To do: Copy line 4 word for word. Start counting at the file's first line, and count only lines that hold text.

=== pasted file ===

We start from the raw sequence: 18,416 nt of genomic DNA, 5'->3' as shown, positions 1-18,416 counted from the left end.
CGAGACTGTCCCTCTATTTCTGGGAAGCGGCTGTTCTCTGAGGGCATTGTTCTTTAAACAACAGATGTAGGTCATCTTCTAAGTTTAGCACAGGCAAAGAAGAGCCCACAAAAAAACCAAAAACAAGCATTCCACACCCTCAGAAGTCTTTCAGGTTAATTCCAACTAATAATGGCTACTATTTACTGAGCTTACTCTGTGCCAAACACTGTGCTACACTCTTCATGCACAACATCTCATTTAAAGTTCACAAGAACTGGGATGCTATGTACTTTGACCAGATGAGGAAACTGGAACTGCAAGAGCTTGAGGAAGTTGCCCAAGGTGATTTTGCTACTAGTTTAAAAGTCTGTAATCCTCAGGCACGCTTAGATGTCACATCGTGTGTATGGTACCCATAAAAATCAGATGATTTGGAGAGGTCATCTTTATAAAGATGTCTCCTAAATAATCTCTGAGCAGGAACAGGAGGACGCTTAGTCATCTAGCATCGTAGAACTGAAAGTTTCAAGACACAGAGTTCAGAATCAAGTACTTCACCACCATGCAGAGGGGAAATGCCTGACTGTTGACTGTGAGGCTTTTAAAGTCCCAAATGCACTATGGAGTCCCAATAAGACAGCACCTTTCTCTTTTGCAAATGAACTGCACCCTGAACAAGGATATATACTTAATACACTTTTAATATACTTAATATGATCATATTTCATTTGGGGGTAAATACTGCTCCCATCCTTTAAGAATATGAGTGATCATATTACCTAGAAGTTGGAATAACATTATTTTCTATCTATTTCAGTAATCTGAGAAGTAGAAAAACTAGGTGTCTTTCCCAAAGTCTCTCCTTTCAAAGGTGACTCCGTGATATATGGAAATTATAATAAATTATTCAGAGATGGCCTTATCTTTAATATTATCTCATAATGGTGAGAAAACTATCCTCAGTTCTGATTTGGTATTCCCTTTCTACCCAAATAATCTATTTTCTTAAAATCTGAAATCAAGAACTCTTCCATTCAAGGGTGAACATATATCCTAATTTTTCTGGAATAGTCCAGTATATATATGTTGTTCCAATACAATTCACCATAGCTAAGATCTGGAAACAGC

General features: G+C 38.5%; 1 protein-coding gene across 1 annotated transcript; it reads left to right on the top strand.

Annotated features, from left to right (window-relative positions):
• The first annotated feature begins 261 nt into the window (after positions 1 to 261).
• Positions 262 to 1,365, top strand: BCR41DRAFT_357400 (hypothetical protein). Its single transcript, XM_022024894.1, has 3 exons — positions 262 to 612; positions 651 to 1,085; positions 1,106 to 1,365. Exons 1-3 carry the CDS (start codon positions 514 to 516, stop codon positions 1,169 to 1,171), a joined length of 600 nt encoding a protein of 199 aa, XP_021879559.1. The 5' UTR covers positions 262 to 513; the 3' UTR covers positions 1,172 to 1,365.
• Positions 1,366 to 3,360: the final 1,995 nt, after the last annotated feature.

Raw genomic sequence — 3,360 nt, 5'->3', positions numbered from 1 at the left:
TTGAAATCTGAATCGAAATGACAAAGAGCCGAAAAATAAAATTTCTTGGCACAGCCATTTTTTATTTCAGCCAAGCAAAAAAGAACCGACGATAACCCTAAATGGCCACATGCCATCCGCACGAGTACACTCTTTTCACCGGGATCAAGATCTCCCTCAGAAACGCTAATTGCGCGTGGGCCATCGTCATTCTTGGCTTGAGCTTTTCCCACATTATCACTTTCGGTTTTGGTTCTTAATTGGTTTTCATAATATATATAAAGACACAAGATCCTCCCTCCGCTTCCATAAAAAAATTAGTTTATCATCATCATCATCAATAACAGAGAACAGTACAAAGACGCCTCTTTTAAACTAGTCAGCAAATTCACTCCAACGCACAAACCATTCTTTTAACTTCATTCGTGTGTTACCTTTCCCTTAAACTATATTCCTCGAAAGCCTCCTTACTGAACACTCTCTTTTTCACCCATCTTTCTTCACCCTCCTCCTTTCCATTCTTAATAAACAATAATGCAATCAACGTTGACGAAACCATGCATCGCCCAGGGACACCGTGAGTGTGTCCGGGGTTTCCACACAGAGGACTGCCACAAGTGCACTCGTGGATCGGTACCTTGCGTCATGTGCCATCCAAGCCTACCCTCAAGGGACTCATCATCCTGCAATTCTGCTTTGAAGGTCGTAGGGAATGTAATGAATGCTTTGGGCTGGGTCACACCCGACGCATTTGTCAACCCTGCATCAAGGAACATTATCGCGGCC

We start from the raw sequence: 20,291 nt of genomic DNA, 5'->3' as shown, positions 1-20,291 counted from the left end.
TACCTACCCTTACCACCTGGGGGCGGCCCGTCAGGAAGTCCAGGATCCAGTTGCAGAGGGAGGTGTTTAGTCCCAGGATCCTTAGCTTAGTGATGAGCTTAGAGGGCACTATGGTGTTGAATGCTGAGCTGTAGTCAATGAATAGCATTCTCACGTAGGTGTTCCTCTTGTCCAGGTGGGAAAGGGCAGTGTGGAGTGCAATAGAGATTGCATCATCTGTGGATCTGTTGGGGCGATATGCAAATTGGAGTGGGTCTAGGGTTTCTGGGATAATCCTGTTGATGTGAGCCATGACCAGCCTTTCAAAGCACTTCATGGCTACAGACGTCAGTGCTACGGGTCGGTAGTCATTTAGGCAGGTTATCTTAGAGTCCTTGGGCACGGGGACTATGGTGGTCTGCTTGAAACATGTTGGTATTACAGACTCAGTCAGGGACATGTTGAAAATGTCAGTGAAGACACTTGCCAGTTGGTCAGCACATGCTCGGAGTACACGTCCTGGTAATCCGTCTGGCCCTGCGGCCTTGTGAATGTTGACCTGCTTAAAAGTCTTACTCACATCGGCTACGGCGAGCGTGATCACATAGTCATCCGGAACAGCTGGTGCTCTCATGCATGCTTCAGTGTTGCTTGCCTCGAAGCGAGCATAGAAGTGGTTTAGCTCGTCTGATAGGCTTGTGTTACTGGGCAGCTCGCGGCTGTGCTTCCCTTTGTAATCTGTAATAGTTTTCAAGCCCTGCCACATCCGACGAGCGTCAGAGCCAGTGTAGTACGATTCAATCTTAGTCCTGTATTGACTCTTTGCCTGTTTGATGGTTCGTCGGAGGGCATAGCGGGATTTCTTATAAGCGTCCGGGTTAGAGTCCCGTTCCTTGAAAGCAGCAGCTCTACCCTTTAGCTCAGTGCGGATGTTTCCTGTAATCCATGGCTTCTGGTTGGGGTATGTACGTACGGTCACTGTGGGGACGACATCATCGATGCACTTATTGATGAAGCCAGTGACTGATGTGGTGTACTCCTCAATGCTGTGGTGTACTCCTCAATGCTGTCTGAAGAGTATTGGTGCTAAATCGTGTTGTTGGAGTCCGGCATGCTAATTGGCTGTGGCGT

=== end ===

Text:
Annotated features, from left to right (window-relative positions):